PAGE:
Just a couple days after the concert, the public was told we needed to practice “social distancing” and stay 3 to 6 feet away from each other. When we took our neighborhood walk and approached other walkers, one neighbor would step off the sidewalk onto the grass or street and we’d greet each other from a few feet distance. We were somewhat careful but not worried.

A few days later, we were told the virus had spread within our city. What?! From Wuhan, China to Greeley, CO in such a short time?! Our church, which had prepared for Sunday by cleaning, putting away pew hymnals and Bibles, and offering plates, now, along with all faith groups in the state, was asked not to meet in groups larger than 10. Actually, that’s when it hit us more seriously. Online church was no longer just a convenient option. It was the only way to “go to church.”

Meanwhile we were going to stores, offices, small group meetings, a medical building. Larry played basketball at the gym several times during the week, as usual. Then the rec centers suddenly closed–indefinitely. It was time for spring break for students. Spring break was extended. Then schools were closed indefinitely.

We thought, well we can still take drives, maybe go to nearby Rocky Mountain National Park. But then the park was closed! OK. This is getting real and immediate and a little unsettling.

It seems a virus caught us–somewhat unawares, unprepared, somewhat unbelieving.

And somewhere along the way, I caught a virus.

One day I was walking our dog, Jasper, on our regular route. About 1/4 of the way I began feeling seriously out of breath, strangely, and had to turn back. By the time I got home I was exhausted. But in the usual way I have of ignoring symptoms and determinedly pressing on, I didn’t give it too much thought. Nor did I give the occasional dry cough much thought.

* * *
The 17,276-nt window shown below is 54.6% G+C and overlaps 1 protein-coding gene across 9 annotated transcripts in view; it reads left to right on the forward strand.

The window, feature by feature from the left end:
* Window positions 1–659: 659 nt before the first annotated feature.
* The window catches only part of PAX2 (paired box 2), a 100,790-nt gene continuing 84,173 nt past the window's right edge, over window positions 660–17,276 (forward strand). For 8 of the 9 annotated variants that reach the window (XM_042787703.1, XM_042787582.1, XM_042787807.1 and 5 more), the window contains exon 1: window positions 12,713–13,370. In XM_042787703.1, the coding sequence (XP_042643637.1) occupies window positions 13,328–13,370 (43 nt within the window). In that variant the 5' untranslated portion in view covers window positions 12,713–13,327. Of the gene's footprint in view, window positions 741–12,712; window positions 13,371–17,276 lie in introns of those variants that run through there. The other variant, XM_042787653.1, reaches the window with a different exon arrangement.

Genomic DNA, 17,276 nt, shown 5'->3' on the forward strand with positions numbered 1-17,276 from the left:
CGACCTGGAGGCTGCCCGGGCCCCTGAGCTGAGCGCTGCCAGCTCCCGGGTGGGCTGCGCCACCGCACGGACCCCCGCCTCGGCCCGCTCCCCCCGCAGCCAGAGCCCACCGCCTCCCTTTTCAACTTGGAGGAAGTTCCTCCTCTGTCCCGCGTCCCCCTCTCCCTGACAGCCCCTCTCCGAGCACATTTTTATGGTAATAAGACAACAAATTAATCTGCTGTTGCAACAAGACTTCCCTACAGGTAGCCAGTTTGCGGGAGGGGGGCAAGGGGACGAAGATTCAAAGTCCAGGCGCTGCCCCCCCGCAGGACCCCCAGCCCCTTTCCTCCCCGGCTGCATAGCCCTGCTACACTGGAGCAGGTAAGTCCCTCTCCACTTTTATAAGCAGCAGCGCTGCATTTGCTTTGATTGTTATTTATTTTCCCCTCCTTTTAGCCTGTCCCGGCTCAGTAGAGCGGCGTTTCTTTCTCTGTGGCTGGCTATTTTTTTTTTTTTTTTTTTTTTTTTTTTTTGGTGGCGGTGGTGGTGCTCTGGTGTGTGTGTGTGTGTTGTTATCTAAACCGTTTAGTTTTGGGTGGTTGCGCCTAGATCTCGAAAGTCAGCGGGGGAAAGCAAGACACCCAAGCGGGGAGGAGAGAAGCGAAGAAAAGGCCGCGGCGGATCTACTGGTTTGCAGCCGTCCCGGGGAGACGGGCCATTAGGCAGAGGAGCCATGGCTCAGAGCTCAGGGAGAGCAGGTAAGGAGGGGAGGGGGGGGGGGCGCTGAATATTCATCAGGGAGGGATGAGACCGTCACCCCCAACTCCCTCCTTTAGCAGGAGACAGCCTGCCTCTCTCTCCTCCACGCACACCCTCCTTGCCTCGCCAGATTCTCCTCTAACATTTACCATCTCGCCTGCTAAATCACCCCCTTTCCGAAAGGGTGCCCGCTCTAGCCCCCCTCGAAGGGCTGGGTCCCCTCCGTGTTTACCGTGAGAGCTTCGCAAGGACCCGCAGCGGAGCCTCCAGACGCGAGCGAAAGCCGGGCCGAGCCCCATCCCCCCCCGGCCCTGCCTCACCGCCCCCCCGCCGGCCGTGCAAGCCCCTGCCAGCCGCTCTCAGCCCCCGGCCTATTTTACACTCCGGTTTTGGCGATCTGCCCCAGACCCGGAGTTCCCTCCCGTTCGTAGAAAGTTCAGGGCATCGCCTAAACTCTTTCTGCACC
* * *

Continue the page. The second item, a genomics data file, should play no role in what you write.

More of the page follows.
But when I started waking up at night with an awful-feeling achy, burning, tightness in my chest, I wondered. But one day I’d feel better and over-do it. Only to feel worse, though, the next day. I don’t generally take naps, but I had to lie down in the middle of the day. I began taking my temperature. I was running a low-grade fever, which usually isn’t considered crucial.

A week and a half after these symptoms started sneaking up on me, I thought, I should go to the doctor. By then we’d been learning a lot more, and no way did I want to go to a hospital or ER. I called my doctor and was surprised that they said to come in. But they told me to call from my car when I arrived and they would check me in by phone, then they’d meet me inside the door with a mask for me to put on.

Well, my doctor, wearing a mask, examined me and said I had the symptoms of Covid 19. She prescribed one of the meds that doctors worldwide are finding has some effect in fighting Covid 19. She said, “We don’t have tests. We have to save them for patients in hospitals or we’d run out.” She added, “You’re sick. Stay away from people!” and “If you get worse, go to the ER.”

I texted our son and daughter, and you can be sure text messages began to fly back and forth across the country. Our son immediately contacted his close friend who is the head of Emergency medicine in an East Coast city. His advice was relayed to me. Then our son contacted his other good doctor friend, practicing in So Cal. He sent the advice to “Rest, rest, rest!”

Everything I tried to do exhausted me quickly, so I complied. My grown kids know I can’t easily be made to rest, so they keep reminding me. I know they love me, and it’s good to feel their love (and that in itself is probably the best medicine).

Meanwhile, I told my prayer group that I was sick and they have been so concerned and prayerful. I told my sister, and her church’s prayer chain got the word. Many of them are our friends, and some of them called and texted. In the past few days I’ve heard of several groups and prayer chains praying for me! Wow. No wonder I feel such peace. And I’m hopeful I’m turning a corner and coming out of this. It has been two weeks since I first felt symptoms. And I’ve got a ways to go. [But no “place to go” anyway, it seems. 🙂 ]